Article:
As our self-enforced exile from very British Rolls Royce continues – we model ourselves on Napolean – we must retreat from the battlefield to draw breath and take stock of the continuing enmity between ‘them’ and ‘us’. Such a moment has drawn forth and as we momentarily set aside our differences to play a game of football in an apocalyptic, debris strewn field before our very British eyes resides a glorious vision of the past, present and future. Our heads turn in collective amazement as we set our sights upon the glory that is the all new (very British Rolls Royce) Phantom VIII.
An elegant evolution of the Phantom VII, the very British Rolls Royce Phantom VIII continues the sheer peerless perfection set by its predecessor. What you will never see is the amount of time and work ethic that has gone into making this into a world class luxury car that quite simply has no rivals.
The new very British Rolls Royce Phantom is built around an ‘Architecture of Luxury’ platform which is a lightweight aluminium spaceframe that is 30 percent stiffer and lighter than the Phantom VII. Spaceframes have been in use since the earliest aircraft design, among car manufacturers Audi use this body architecture for the R8.
That being so, the Phantom VIII’s new spaceframe will underpin all future Rolls Royce models including new versions of the Ghost, Dawn, Wraith etc and especially the new very British Rolls Royce SUV when it finally arrives in 2019.
Powering the Phantom 8 will be a twin-turbo, 6.75-litre V12 engine which has been primed to detonate 563bhp, quite tame for a modern day ultra-luxury car weighing over two tonnes. However, the 900Nm of torque is designed to discretely deliver its power at low revs, 1,700 rpm.
The Phantom doesn’t just use a ZF 8-Speed gearbox, this is the 21st Century, a Satellite Aided Transmission (SAT) ensures ‘Sir’ has seamless progress. Think of this technology as being Satnav for the gearbox.
While very British Rolls Royce doesn’t develop the proprietary technology it does make do with the latest which is – probably – elegantly shoe-horned into the Phantom 8. These include all-round visibility including helicopter view, Night Vision and Vision Assist, Active Cruise Control, collision warning.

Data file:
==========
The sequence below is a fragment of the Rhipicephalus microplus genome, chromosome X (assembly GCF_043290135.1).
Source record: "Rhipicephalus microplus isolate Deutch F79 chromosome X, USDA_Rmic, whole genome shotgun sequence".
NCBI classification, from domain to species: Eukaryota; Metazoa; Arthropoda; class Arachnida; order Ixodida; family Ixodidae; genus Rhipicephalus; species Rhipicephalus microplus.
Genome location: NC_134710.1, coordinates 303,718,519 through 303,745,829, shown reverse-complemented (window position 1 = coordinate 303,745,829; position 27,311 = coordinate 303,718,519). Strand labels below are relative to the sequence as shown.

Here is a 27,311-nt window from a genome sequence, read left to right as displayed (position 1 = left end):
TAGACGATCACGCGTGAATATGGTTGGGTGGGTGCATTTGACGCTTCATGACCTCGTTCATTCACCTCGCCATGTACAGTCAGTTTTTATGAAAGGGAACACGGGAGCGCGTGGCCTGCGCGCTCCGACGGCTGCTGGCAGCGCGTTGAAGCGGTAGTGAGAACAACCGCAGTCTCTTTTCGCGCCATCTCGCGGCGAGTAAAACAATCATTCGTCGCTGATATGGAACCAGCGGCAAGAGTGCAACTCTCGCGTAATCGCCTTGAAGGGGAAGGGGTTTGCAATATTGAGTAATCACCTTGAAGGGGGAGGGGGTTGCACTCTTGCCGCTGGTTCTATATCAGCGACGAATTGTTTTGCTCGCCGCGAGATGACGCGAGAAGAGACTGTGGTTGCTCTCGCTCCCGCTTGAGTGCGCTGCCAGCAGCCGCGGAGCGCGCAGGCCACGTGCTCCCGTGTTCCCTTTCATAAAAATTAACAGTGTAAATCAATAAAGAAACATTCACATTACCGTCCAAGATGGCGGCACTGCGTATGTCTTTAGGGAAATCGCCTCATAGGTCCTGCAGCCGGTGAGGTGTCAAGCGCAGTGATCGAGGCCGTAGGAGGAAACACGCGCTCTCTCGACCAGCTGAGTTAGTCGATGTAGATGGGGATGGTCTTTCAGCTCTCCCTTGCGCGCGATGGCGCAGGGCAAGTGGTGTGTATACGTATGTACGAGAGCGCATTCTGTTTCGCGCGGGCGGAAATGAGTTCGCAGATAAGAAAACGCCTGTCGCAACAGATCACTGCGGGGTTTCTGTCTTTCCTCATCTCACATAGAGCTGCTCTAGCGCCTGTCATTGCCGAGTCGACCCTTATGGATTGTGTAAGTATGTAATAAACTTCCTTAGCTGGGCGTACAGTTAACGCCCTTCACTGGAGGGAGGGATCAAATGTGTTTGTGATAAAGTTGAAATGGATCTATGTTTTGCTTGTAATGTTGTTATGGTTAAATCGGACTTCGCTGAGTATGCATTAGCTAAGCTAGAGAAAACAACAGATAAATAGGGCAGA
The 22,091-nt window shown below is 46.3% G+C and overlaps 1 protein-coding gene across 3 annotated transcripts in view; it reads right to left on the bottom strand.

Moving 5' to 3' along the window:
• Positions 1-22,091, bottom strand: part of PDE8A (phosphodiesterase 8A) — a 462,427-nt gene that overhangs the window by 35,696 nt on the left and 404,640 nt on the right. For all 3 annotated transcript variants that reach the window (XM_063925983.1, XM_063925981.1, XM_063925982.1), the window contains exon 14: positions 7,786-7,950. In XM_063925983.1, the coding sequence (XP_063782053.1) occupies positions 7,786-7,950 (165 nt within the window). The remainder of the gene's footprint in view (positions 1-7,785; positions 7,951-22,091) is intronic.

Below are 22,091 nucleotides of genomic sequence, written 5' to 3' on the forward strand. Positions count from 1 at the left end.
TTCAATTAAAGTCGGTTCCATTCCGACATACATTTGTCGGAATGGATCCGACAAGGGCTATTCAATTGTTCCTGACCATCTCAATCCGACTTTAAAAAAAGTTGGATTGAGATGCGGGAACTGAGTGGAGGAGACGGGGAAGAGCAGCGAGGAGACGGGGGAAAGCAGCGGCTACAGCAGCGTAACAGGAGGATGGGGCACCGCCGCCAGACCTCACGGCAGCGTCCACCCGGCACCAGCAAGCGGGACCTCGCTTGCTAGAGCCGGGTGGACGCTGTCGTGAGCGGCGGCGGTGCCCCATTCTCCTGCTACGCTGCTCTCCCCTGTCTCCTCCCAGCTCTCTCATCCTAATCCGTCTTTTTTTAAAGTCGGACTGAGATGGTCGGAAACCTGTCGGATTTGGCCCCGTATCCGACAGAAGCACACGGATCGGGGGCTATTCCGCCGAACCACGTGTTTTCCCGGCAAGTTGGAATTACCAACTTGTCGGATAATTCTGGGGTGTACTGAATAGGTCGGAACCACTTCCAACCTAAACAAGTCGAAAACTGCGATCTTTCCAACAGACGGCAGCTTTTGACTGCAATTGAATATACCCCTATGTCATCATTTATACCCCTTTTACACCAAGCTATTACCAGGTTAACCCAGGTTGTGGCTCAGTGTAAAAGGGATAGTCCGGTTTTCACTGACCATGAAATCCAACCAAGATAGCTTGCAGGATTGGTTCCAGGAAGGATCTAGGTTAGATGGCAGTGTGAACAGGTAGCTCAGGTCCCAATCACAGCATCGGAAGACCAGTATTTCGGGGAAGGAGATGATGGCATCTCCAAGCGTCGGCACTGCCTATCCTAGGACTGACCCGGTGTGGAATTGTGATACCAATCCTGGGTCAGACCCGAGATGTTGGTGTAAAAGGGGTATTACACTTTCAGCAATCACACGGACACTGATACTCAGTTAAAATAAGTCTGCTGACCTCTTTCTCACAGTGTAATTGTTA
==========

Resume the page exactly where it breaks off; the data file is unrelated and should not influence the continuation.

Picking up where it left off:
The Phantom 8 also includes pedestrian warning, cross-traffic warning, lane departure and lane change warning, an industry leading 7×3 high-resolution head-up display, WiFi hotspot, and of course the latest navigation and entertainment systems.
If you have ever driven a Phantom VII then you will know just how quiet it is, but that’s not good enough for the Phantom VIII which is soundproofed from top to bottom, 130kg of sound insulation was used in addition to 6mm thick double layered windows.
Very British Rolls-Royce’s Magic Carpet Ride is also improved by the use of the latest generation of self-levelling air suspension. The computer controlled suspension makes millions of calculations every second as it continuously varies the electronically controlled shock absorber adjustment system – reacting to body and wheel acceleration, steering inputs and camera information.
So, the very British Rolls Royce Phantom VIII is loaded with a new spaceframe architecture, the latest driver safety and assistive technologies and the latest user technologies you could wish to have. But it’s the finishing that is the true hallmark of any very British Rolls Royce.
Opulence is not enough to describe the use of the natural wood finishes and use of the finest leathers nor is it enough to describe the quality of the craftsmanship that goes into the fitting and trimming of a Rolls Royce.
You think a Mercedes S CLass is luxurious? wrong, the S Class fails on every level especially the ride but for interiors, the very British Rolls Royce has no equals. Indeed Rolls Royce describes buyers of its cars as Patrons… Gits.
Very British Rolls Royce says Patron’s of the Phantom VII typically spent up to £1m getting the full hand finished, bespoke/personalisation finish. The price for the new Phantom VIII is expected to be in the region of £400,000.